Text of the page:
Users ask the government how much slower the new rail link to Geelong will be

In a submission to a Victorian parliamentary inquiry, the Geelong branch of the PTUA has called on the State Government to clarify how much time the Regional Rail Link will add to the journey for Geelong travellers.

The Legislative Council Select Committee on Train Services is inquiring into the “failures in the provision of metropolitan and V/Line train services”, and the Branch’s submission raises concerns about the idea that, under the Regional Rail Link, Geelong services will run via Tarneit, to the west of Werribee.

The new line will add up to 15 kilometres to the total trip length from Geelong to Melbourne compared to the current direct route. This extra distance could increase travel time by an extra 10 minutes.

Public Transport Minister, Lynne Kosky, has admitted that journeys will be no faster, and in fact the deviation could add “seconds” to the trip time of Geelong travellers [1].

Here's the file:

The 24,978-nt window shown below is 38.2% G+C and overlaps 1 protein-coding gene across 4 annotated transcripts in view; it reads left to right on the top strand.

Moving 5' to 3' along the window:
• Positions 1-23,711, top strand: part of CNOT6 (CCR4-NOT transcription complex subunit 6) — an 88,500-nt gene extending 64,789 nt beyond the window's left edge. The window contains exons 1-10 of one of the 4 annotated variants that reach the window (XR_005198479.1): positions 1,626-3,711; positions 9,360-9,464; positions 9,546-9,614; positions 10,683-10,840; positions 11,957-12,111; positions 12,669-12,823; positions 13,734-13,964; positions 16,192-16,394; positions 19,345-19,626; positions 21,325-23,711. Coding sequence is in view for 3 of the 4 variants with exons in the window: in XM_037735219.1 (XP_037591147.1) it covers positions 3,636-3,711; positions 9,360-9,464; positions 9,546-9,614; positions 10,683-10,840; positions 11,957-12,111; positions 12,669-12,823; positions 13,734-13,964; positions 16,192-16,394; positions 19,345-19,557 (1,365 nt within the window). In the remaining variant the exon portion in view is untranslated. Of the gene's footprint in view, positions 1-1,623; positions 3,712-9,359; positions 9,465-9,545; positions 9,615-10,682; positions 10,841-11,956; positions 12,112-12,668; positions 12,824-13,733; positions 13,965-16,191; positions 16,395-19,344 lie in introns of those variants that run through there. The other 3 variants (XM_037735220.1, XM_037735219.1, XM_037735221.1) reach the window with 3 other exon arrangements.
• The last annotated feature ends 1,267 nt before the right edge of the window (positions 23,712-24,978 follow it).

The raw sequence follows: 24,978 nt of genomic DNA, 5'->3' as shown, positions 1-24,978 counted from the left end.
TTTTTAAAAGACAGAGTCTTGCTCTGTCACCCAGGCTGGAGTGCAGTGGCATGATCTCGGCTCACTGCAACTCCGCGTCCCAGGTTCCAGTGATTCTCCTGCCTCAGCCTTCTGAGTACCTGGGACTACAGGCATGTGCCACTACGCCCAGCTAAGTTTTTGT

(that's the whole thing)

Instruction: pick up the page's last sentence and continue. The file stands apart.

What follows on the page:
“Rail users are asking us how she can make that sort of judgement,” Geelong Branch convenor Paul Westcott said. “If the Department of Transport has done modelling on the question, why hasn’t it be publicly released?”

Because of the lack of detail about the Regional Rail Link, Mr Westcott said it isn’t clear that supposed time savings through the metropolitan area will offset the greater distance Geelong trains will travel, especially as they will have to stop to pick up Tarneit passengers.

“We’re not sure if the Regional Rail Line’s longer trip times stack up against the promise of more reliable services. A few years ago, under the Regional Fast Rail project, the government spent about $100 million on the Geelong line, which was supposed to reduce travel times, so we think it’s an important question,” Mr Westcott said.

The Geelong Branch’s submission to the Select Committee also mentions concerns about timetable planning and timely rail maintenance, and calls for the establishment of a Victorian country public transport authority with a clear responsibility for planning passenger services between cities throughout Victoria.

The submission is available from the PTUA Geelong’s web page (www.ptua.org.au/geelong).

[1] Geelong Advertiser 17/06/2009:
“… in a press conference selling the proposed route through Tarneit, Ms Kosky said there would be no time gains in the speed of services. She said “seconds” could be added to some existing train times.”